This book is fairly standard for a cult novel, plot-wise. Nothing too revolutionary but it's well written and worth the read.

What do you think you will read next?
Andreo's Race by Pam Withers
A tale of international intrigue, baby trafficking, and family.

Tuesday, April 7, 2015

Book review - Last of the Sandwalkers

Title: Last of the Sandwalkers
Author: Jay Hosler
Genre: graphic novel/adventure
Similar books: Crogan's Loyalty by Chris Schweizer
                     Zita the Spacegirl by Ben Hatke

Summary: For generations the beetles have been satisfied to live quiet lives in their isolated village. Lucy, on the other hand, dreams of discovery. It takes some work but she convinces their leaders to allow her to lead a team of researchers into the desert where they will learn things that change the way they see the entire world.

My opinion: This book is a cool, sneaky way to teach some science. Much less obvious in its teaching than easy reader sci-fi, though also aimed at an older audience as it goes into more detail and brings some more complicated issues into play. I liked the combination of the adventure with message to observe and question. Plus, the art has the perfect combination of detail and cartoony style.
Advanced Reader Copy provided by NetGalley.

Monday, April 6, 2015

Selections from my puppet archive

Apparently my life was pretty busy this week because I didn't manage to finish any crafts. Instead, here are some projects I've done in the past.

Sock puppet rock star

T-rex marionette

Magician rod puppet

Monster pillow puppet

Friday, April 3, 2015

Book Review - The Ghastly McNastys

Title: The Ghastly McNastys: the Lost Treasure of Little Snoring
Author: Lyn Garnder
Genre: humor
Similar books: Claude in the City by Alex T. Smith
                     Mr. and Mrs. Bunny - Detectives Extraordinaire by Polly Horvath
too much fun
Summary: The McNasty twins are the most despicable selfish pirates sailing the seas. When word gets out that there is a valuable treasure buried somewhere in the village of Little Snoring, the McNastys are determined to get their hands on it by any means necessary. It's up to Tat and Hetty, local kids who are also seeking the treasure, to protect their village and send the pirates packing.

My opinion: Talk about ridiculous fun. Like all the best absurd books it recognizes its absurdity and embraces that role. It is playful and exciting without a real sense of peril, making this an excellent read aloud for even young kids. Older readers will appreciate the author asides, things like a parrot that gets tossed off of one page only to land some forty pages later. And it has really fun place names - like the Big, Scary, Very Dark, Dense Forest Where No One In Their Right Mind Would Want To Go.
Advanced Reader Copy provided by NetGalley.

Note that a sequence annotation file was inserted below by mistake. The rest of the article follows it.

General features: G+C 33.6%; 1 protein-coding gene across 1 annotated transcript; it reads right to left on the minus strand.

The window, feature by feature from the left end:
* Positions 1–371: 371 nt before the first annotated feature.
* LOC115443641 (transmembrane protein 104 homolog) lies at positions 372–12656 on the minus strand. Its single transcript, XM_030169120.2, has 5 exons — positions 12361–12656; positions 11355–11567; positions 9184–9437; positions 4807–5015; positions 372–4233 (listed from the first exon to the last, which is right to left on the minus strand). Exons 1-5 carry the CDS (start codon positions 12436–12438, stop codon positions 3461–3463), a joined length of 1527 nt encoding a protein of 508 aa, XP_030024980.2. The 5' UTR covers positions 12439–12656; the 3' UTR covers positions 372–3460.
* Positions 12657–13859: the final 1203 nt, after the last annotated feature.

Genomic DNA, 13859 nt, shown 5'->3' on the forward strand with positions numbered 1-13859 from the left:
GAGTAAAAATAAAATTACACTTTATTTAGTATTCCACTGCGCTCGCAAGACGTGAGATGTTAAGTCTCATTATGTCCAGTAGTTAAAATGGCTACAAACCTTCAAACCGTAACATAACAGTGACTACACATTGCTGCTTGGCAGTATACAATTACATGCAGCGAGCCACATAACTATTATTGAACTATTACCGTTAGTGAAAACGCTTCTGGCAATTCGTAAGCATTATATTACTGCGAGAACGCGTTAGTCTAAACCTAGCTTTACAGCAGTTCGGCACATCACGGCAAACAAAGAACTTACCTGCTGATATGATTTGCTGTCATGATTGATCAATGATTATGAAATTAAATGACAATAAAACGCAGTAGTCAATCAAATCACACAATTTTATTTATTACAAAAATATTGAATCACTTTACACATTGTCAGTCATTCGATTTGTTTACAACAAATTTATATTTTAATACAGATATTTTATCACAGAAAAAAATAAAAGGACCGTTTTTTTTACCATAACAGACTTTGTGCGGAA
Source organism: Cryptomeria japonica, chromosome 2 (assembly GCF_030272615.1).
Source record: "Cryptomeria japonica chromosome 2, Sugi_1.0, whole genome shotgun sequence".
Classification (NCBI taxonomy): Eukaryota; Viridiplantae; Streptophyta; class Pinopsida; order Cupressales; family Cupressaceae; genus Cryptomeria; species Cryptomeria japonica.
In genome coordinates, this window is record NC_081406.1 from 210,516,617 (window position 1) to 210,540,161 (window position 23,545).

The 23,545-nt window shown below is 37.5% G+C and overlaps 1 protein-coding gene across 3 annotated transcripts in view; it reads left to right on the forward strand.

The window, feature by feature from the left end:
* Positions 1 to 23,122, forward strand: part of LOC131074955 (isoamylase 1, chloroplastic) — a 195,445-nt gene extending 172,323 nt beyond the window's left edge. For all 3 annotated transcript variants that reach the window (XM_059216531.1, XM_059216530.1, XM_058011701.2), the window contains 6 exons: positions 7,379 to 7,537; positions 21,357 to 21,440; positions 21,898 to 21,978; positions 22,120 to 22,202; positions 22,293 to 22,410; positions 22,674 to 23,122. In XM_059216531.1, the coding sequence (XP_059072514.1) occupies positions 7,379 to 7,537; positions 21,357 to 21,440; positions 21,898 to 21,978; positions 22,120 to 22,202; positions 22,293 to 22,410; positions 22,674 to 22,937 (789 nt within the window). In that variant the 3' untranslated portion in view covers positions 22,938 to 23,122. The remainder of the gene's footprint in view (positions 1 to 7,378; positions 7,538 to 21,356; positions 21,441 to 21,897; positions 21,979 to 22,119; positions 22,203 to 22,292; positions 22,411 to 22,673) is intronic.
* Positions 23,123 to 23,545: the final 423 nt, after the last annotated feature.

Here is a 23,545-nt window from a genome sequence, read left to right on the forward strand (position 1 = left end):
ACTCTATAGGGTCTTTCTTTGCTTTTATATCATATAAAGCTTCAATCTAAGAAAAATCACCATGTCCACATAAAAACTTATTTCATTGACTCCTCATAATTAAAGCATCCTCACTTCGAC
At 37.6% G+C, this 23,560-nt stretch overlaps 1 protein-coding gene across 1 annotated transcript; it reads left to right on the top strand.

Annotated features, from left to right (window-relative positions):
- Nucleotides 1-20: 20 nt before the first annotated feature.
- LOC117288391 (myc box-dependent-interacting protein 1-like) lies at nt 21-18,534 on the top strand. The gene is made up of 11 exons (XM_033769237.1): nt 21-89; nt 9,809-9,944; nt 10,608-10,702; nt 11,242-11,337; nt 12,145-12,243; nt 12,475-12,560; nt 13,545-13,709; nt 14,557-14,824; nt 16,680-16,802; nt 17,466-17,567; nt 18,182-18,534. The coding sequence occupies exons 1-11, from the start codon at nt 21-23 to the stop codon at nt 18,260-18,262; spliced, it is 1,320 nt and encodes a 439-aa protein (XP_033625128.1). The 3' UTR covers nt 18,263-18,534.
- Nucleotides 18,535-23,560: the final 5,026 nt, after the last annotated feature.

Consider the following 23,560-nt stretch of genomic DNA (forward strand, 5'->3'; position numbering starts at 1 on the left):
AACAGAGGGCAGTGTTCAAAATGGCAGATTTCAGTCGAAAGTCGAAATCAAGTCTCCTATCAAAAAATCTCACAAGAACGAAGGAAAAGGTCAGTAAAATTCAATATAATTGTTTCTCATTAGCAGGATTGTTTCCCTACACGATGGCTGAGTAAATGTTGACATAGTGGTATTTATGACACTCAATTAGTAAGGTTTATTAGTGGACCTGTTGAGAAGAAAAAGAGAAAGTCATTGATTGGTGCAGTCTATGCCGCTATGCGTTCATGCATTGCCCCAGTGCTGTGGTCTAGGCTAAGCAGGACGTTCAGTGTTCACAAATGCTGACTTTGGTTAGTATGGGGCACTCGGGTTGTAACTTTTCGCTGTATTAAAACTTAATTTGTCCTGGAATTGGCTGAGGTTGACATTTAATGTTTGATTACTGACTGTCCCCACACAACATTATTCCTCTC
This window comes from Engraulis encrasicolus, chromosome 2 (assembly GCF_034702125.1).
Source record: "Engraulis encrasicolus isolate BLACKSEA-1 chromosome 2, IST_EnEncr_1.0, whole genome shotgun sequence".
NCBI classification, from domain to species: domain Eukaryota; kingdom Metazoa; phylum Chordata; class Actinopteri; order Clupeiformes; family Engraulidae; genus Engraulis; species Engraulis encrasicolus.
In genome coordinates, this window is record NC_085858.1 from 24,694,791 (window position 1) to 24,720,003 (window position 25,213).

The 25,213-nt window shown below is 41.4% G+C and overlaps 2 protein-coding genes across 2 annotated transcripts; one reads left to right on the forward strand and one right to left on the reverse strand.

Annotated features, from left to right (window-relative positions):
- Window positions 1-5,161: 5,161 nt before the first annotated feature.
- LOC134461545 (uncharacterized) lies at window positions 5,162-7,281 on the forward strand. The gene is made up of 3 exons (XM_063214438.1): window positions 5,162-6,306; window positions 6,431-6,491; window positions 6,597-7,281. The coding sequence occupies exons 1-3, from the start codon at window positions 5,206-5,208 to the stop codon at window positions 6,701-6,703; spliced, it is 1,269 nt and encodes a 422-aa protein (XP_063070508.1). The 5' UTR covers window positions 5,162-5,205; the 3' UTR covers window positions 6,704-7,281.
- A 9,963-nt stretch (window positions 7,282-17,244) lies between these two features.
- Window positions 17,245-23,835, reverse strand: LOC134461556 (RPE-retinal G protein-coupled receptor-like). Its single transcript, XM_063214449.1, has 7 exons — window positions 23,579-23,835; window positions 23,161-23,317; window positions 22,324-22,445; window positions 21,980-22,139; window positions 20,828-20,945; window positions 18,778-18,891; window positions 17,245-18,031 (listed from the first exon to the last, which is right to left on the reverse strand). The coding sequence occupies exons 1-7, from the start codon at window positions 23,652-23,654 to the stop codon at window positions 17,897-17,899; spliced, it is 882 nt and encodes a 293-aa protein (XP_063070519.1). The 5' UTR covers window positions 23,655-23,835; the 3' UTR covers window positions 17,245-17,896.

Thursday, April 2, 2015

Picture books for everyone

Larf by Ashley Spires

Larf is a fairly straightforward story about taking a chance and making a new friend. Two things broaden it's appeal
1.) It's about a Sasquatch. A vegetarian Sasquatch who wears a scarf, makes snarky comments about movies, and carries his pet bunny in a baby carrier.
2.) There are loads of little details to notice on each page. I've read this to 3rd graders and they love to find little hints about the plot.
The writing is clever, great details without becoming clumsy and cluttered. This book is a favorite among the youth department staff at my library and is a general hit with the kids who hear it.

Wednesday, April 1, 2015

WWW Wednesday

What are you currently reading?
Genuine Sweet by Faith Harkey
Genuine has just learned that she has the ability to fetch wishes for people, a skill her Gram warns her to only use to help other people. She quickly learns that wishes can really improve people's lives and she enjoys helping as many people as she can. Life finally begins to seem better, until she starts to encounter problems that wishes can't fix.

What I've read of this book so far reminds me of Savvy by Ingrid Law, a book that I really enjoyed.I look forward to finishing this book and seeing if that resemblance remains.
What did you recently finish reading?
Kissing Ted Callahan (and Other Guys) by Amy Spalding
Neither Riley nor Reid has ever been in a relationship so when they discover their bandmates in a compromising position, they make a pact to help each other out. They will record their interactions with the opposite sex in a notebook and give each other dating hints. As they go to increasingly great lengths to catch their crushes, the information in the notebook becomes more sensitive and their relationships with other people become more strained.

I don't think anyone could read that description and not predict disaster. It's a rather predictable plot built on a somewhat shaky foundation. Definitely not my favorite book this week.
What do you think you will read next?
The Queen of Bright and Shiny Things by Ann Aguirre
The description of this teen romance hints at some emotional complexity and painful pasts for the main characters.